Chinese Steel Imports Cause Industry Rift in Mexico

10 July 2015

The Mexican government’s recent decision to impose anti-dumping duties on some key steel imports from China has sparked a rift between the country’s steel and automotive industries, reigniting a debate over whether Mexico should adopt a more protectionist stance over trade policy.

On Thursday, the government announced several additional measures to support domestic steelmakers, including strengthening customs controls to block the entrance of illegal steel. But authorities stopped short of meeting local industry demands for a 15% blanket tariff on all steel imports from China. Mexico doesn’t apply import tariffs on steel.

As a result of the global steel glut caused by falling demand and excess output by China, Mexican steel producers have announced thousands of layoffs and have been lobbying in recent weeks for the imposition of tariffs.

The automotive industry cried foul, however, warning that setting up more protective measures could end up hurting the competitiveness of one of Mexico’s best-performing manufacturing sectors. The Mexican auto industry imports around 90% of the steel it uses.

The dispute shows how even champions of free-trade such as Mexico can face policy dilemmas. The government of President Enrique Peña Nieto is seeking a delicate balance between supporting a labor-intensive industry that pays higher-than-average wages, and remaining one of the most open economies in Latin America.

“We want a smart integration of Mexico in the global economy. Yes, we want to continue being a country that welcomes free trade, but active enough to battle unfair competition,” said Economy Minister Ildefonso Guajardo.

India and the European Union have also recently slapped anti-dumping duties on Chinese steel, as China’s massive state-owned steel industry floods the world with exports.

Mr. Guajardo said imposing tariffs wouldn’t be the best solution. “Tariffs go against all market participants, and that could generate distortions along the value chain,” he said.

Francisco Orduña, the head of institutional relations at Mexico’s biggest steel producer Altos Hornos de Mexico, or Ahmsa, said the latest measures are “a positive step” that could limit planned layoffs at the company. A spokesman for the automotive industry association had no comment on Thursday’s measures.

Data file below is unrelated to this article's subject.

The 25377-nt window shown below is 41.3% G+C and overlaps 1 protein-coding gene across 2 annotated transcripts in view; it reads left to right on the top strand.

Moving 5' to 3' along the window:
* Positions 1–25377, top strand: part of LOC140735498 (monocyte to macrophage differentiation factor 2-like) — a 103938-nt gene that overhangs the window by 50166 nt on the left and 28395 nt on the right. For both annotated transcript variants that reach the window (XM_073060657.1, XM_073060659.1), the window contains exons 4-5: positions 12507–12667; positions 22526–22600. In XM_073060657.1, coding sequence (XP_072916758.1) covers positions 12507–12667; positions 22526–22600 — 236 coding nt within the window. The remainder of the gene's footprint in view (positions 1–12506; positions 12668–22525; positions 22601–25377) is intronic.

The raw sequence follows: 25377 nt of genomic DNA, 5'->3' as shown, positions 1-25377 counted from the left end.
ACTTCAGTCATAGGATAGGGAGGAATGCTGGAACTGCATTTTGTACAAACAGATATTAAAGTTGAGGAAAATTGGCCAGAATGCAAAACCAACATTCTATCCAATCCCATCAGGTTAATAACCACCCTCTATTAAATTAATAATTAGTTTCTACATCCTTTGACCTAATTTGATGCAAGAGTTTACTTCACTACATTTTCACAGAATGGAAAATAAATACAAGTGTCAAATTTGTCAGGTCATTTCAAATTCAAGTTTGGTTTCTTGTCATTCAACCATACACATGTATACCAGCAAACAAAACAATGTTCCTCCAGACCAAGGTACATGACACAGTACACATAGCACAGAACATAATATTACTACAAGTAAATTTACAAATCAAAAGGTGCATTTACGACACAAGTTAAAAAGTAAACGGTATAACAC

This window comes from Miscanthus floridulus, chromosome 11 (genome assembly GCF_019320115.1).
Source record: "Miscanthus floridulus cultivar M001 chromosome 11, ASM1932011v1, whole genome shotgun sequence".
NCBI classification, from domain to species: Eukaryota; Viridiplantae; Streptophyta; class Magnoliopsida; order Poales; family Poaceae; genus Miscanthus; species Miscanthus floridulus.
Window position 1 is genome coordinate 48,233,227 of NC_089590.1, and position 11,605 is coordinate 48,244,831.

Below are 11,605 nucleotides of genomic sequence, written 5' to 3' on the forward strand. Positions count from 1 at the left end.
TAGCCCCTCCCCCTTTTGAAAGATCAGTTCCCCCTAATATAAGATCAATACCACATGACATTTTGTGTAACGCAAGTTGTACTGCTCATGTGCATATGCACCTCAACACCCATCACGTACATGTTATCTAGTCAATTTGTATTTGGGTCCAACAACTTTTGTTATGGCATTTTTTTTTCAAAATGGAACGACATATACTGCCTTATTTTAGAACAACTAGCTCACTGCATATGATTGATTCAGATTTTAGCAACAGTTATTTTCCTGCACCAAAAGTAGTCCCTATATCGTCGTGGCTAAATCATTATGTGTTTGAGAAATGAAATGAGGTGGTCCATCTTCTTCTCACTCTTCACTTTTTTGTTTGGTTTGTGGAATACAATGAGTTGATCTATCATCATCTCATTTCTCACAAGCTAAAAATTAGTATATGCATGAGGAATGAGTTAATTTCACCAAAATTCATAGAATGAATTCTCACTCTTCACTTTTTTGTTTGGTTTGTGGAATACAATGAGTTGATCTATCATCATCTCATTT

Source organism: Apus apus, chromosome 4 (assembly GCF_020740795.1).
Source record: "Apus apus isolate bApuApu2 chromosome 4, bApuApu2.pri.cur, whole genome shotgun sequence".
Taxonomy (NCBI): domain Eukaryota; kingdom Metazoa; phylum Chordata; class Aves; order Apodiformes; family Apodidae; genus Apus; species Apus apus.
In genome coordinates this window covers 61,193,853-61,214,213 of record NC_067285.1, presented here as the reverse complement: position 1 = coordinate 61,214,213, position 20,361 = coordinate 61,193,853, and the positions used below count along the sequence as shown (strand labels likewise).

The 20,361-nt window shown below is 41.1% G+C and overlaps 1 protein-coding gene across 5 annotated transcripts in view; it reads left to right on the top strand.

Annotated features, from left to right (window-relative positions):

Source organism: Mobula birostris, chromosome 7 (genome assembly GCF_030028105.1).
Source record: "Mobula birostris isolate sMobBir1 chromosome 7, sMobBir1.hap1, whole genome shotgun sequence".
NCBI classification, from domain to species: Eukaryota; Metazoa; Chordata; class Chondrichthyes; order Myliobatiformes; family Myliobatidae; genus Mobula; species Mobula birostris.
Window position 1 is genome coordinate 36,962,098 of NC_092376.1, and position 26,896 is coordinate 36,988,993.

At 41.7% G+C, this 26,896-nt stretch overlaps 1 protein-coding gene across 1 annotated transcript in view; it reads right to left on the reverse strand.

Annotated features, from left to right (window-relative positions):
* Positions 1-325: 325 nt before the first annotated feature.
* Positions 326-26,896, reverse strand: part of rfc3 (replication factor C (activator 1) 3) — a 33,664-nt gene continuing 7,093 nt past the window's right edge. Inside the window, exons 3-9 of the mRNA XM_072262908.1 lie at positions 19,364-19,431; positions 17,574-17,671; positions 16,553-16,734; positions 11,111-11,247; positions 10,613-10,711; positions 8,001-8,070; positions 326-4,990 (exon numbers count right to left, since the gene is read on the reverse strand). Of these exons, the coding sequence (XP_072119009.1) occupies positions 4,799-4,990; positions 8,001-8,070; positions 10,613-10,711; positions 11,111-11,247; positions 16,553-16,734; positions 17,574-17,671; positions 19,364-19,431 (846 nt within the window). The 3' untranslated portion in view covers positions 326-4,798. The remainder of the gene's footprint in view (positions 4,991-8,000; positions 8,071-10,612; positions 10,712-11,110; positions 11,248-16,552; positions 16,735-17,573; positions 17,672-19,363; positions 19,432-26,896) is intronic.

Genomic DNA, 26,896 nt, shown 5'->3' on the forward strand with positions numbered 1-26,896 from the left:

Disagreements between suppliers and users of steel began in June, when Mexico imposed anti-dumping duties of up to 103% for cold-rolled flat steel from China, after it was determined that Chinese exporters were selling their products at dumping prices due to heavy government subsidies. Similar duties were applied to hot-rolled steel coil. Both products are essential for the automotive industry.

The move came after Ahmsa said it was cutting 4,500 employees and reducing production by 20%. Mexico’s unit of steel giant ArcelorMittal is also planning to cut 2,800 jobs and DeAcero another 2,500.

Steel imports in Mexico rose 11% in the January-May period compared with the previous year, while production fell 5%, according to the steel industry chamber. Steel imports from China jumped 113%. China’s authorities have publicly opposed any measures against its steel exports, saying its products are highly competitive.

“We’re becoming a country of assembly plants, while Mexico is losing a national industrial base. No country can expect to become an economic power without its own industry,” said Mr. Orduña of Ahmsa.

Mexico’s auto industry association, which represents foreign auto makers such as General Motors and Nissan, disagrees on applying tariffs to steel imports.

“Mexico can’t change the rules of the game. We can’t introduce new elements that will impact on our competitiveness and growth,” said Eduardo Solís, president of the association, earlier this week.

Auto makers are investing billions of dollars in new assembly plants and expansions, promising to bolster Mexico’s position as the world’s seventh-largest auto producer and fourth-biggest exporter.

Mexico burnished its free-trade credentials in 1993, signing the North American Free Trade Agreement with the U.S. and Canada. It now has trade agreements with 46 other countries, including the European Union, Japan, and a host of Latin American nations.

The opening has spurred business investments and benefited consumers, who can now find all kinds of products on supermarket market shelves and in stores, analysts say. Mexico’s total trade has increased to around $800 billion in 2014 from $115 billion in 1993.

“Free trade has been a success story for Mexico. To change course and impose tariffs on steel would only mean rises in prices for consumers and for the thriving manufacturing industry,” said Luis de la Calle, an economist and former Mexican trade official.

But critics of the open-trade policies say Mexico lacks effective tools to support local producers, having more lenient rules regarding unfair competition than some developed nations. While Mexico has established so far 15 anti-dumping duties against Chinese steel, the U.S. has set 158 and the European Union 85.

“Mexico has to stimulate added-value national industries via tougher actions, as most countries do,” said Mauricio de María, a former head of the U.N. Industrial Development Organization. “What assembly plants export, in many cases, are imports manufactured by a cheap labor force.”

The Economy Ministry said it will try to raise the efficiency of its anti-dumping inquiries, which often take years to complete, and match legislation with those of Mexico’s main trade partners.

But in private, some in the steel industry remain skeptical. “Too often, the Chinese seem to be smarter than the government,” said a senior official of a steel company who asked not to be named.